NEW YORK, NY.-
Revolutionary Ink: The Paintings of Wu Guanzhong celebrates the sixty-year career of Wu Guanzhong (19192010), one of Chinas most significant and admired twentieth century artists. This first-ever major retrospective, organized in collaboration with the Shanghai Art Museum, traces the artists development in the medium of ink painting from the mid-1970s through 2004. Exhibition works represent Wus radical individual approach that integrates European modernism and abstract expressionism with traditional Chinese ink painting.
Wu lived in tumultuous times; persecuted during the Cultural Revolution at a time when western art was decried, he was forced to abandon painting and he destroyed most of his works in oil. However, he persevered, continuing to paint and draw even when he was sent to the countryside for hard labor and reeducation.
Wu Guanzhong is one of the most important artists of the twentieth century, says Melissa Chiu, Asia Society Museum
Director and Senior Vice President of Global Arts and Culture Programs. He revitalized and reinvigorated Chinese traditional ink painting at a time when most artists were turning to western art for inspiration. We are grateful to the Shanghai Art Museum for collaborating with us on this exhibition, which celebrates his legacy as a modern master who pushes the boundaries of our understanding of how a traditional medium like ink can be made new for a new century.
Born in 1919 in Jiangsu Province, Wu Guanzhong enrolled in the acclaimed Hangzhou Art School (todays China Academy of Art in Hangzhou) in 1936. At the age of 27, he left to study in Paris at the École National Supérieure des BeauxArts, where he studiedwestern painting traditions and methodologies. After three profoundly influential years, he chose to return to China for patriotic reasons, to teach at the Central Academy of Fine Arts in Beijing. Painting in oil, he developed an original style that combined both traditional Chinese ink painting and western techniques of watercolor and oil painting, and became a mentor to a new generation of Chinese painters.
However, his paintings, which were influenced by both western art and formalism rather than the then accepted style of Social Realism, along with his writings soon led to trouble with the authorities. As the Cultural Revolution began in 1966, Wu destroyed most of his works before the Red Guards searched his house and confiscated his properties. Wu was still heavily persecuted during the revolution as a bourgeois formalist and was forbidden to paint, write or teach for two years. He was sent to the remote rural countryside and subjected to reeducation through hard labor. Yet in spite of harsh living conditions, he continued to paint whenever he could, and eventually was allowed to teach an oil painting class for the army in Hebei province.
Finally in 1973, his living conditions began to improve when Premier Zhou Enlai commissioned him to paint a large mural in a Beijing hotel. Wu was reunited with his family, and also around this time, began to paint in ink. His resulting ink painting Chongqing the Riverside City launched a new stage of his career in a country now more receptive to his ideas. Somewhat ironically, Wu went against the tide in returning to ink at a time when many of his students, most born in the 1950s, became greatly interested in European and American oil painting and, they adopted subjects and compositions of Western European art and experimented in styles as diverse as surrealism and expressionism.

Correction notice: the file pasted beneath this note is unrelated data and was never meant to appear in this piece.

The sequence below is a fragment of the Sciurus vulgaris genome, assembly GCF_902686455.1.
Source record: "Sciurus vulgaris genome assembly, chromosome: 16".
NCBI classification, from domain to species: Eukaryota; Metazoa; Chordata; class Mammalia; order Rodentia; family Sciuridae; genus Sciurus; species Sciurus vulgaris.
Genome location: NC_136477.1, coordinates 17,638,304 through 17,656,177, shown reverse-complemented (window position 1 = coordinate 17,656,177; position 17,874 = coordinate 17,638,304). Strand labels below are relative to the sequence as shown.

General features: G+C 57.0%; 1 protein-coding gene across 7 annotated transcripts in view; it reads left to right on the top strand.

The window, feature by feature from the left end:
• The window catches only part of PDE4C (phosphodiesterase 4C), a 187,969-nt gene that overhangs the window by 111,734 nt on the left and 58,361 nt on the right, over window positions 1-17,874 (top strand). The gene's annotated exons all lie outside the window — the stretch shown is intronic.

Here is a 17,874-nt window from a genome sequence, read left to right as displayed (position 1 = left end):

In 1978, at age 59, he had his first solo show since his return to China in 1950, which traveled throughout the country. He continued to paint in ink, creating landscapes distinguished by their expressive line and unusual application of color. In 1985, an exhibition of his latest works was shown at the National Art Museum of China in Beijing, followed by a solo exhibition at the British Museum in 1992. Late in his life, he traveled widely throughout China and other parts of Asia, as well as to Europe, to attend a series of his solo exhibitions and to give lectures on those occasions. His prolific career as a writer on his philosophy of art has produced numerous monographic publications in various languages. Wu died in Beijing in 2010 at the age of ninety.
Revolutionary Ink: The Paintings of Wu Guanzhong is organized thematically into three sections that evoke Wus approach to the medium of ink and account for distinct genres of his practice. Landscape, the first, emphasizes the ink and wash painting tradition while showing the departure from tradition that some of his work represents, for example, in the random use of color. The section comprises paintings from the late 1980s and 1990s, representing views of high altitude mountains in vertical format, or expansive horizontal landscapes, in which he used ink to create an effect of flatness, in contrast to the traditional effect of depth and vitality.
The second theme in the exhibition is Architecture. Where traditional ink paintings emphasized the grandeur and majesty of the natural environment over small-scale pavilions or other architectural elements, Wus paintings depict rural yet grand homes and towns and emphasize a constructed, manmade environment.
The final section of the exhibition is Abstraction, representing Wus later period in which his landscapes became more abstracted. Most of these works are from after 1990 and show an intention to represent states of being, emotions, and concepts over more realistic representation. For example, rather than showing birds-eye or long-view perspectives usually associated with ink landscape paintings, the works provide a closer view as if the viewer is fully immersed in the environment.
Revolutionary Ink: The Paintings of Wu Guanzhong is curated by Chiu and Lu Huan, Curator, Shanghai Art Museum.